The Roxburghe, under general manager Duncan Evans for the Duke of Roxburghe, shows all those personal touches that we love in privately owned estate hotels.
   It’s a typically solid Victorian house, scented by wood smoke and whisky. There are open fires, tartan carpets, tables piled with books, and family photographs and portraits. The drawing room, in particular, owes everything to a combination of the Duke and Duchess of Roxburghe, and a particularly sensitive designer.
   The bedrooms are just right too, in classic country house style. Though our room was hardly trendy, it had character in spades. A fire crackling in a freestanding grate (logs in the basket, coal delivered on request), completed the happy mood. Our one criticism of the decoration is the oddly bleak arrangement of furniture on the wide first-floor landing.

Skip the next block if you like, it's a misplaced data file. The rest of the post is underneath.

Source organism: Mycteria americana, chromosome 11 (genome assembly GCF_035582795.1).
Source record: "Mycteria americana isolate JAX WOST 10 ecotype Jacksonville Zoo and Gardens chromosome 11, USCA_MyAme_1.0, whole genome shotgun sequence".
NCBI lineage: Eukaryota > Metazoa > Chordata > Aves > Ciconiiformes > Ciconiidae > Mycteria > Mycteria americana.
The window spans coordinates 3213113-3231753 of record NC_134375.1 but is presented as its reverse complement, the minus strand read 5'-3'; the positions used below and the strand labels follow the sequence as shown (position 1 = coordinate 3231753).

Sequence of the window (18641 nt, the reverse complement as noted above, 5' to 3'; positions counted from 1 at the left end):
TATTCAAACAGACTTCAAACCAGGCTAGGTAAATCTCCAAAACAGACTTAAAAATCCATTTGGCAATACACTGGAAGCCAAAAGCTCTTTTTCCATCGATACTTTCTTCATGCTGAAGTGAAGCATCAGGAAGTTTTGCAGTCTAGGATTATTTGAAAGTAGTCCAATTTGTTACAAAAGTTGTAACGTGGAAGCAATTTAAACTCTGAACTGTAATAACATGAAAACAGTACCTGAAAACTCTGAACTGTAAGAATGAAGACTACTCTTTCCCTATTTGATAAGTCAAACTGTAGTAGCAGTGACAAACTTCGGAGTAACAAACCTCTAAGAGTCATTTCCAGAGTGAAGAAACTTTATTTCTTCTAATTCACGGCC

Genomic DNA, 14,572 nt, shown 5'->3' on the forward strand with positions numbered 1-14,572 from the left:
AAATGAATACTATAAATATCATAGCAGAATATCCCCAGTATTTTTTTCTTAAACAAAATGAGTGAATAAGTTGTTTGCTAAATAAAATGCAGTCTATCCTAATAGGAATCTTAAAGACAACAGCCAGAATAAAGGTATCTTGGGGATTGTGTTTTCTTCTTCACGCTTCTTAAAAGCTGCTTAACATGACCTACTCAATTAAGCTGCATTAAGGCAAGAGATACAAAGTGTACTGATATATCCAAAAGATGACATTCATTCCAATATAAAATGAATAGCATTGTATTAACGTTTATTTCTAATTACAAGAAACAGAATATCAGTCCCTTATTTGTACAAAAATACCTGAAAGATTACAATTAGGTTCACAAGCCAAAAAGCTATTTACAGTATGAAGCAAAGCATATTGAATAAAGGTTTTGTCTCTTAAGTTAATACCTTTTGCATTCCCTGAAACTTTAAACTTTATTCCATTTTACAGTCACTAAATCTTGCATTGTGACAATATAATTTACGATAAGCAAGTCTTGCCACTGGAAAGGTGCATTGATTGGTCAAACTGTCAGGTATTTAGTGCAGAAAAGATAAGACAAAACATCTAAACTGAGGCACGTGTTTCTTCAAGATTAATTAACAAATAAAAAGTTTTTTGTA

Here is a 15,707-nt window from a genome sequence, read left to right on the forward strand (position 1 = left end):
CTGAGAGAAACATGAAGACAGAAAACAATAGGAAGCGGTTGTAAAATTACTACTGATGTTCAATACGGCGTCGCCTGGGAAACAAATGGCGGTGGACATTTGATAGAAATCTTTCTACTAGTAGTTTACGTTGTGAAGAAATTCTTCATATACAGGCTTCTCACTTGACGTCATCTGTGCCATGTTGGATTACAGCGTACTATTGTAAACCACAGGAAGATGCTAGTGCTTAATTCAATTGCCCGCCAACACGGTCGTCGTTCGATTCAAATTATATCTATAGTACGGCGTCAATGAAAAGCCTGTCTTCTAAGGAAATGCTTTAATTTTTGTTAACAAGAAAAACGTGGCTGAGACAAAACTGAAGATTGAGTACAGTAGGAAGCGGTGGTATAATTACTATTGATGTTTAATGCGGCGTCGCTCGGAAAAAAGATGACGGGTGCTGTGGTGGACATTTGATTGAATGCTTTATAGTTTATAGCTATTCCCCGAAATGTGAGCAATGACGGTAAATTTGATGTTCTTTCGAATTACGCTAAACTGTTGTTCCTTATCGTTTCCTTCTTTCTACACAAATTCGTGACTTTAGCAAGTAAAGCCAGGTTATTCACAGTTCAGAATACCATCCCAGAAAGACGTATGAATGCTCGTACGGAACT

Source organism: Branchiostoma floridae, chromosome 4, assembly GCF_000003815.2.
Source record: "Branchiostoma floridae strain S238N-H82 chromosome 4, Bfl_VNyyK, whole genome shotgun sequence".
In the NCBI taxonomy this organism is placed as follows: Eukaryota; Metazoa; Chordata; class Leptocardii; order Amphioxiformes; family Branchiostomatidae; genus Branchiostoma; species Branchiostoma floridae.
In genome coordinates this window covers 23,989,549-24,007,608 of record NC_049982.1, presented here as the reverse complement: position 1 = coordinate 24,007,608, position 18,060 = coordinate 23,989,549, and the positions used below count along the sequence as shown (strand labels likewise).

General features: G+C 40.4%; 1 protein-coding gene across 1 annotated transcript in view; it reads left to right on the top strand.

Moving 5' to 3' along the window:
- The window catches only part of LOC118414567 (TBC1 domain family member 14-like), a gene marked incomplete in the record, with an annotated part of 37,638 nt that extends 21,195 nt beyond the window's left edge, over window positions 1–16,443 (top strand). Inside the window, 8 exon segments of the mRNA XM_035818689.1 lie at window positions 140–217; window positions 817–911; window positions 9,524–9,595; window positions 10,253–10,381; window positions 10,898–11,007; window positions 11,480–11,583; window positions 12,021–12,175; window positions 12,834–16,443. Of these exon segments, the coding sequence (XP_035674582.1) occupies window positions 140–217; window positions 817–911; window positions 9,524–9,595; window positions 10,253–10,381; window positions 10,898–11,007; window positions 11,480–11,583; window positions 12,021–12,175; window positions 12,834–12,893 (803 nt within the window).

It's also an ideal sporting hotel. Riding, golf on a championship course, fly fishing and clay-pigeon shooting (both with renowned experts) are all close and at discounted prices. World-class salmon fishing is possible on prime beats of the Tweed and the Teviot. Even when bad weather might make your visit seem in vain, the Roxburghe’s charms can make the journey seem worthwhile.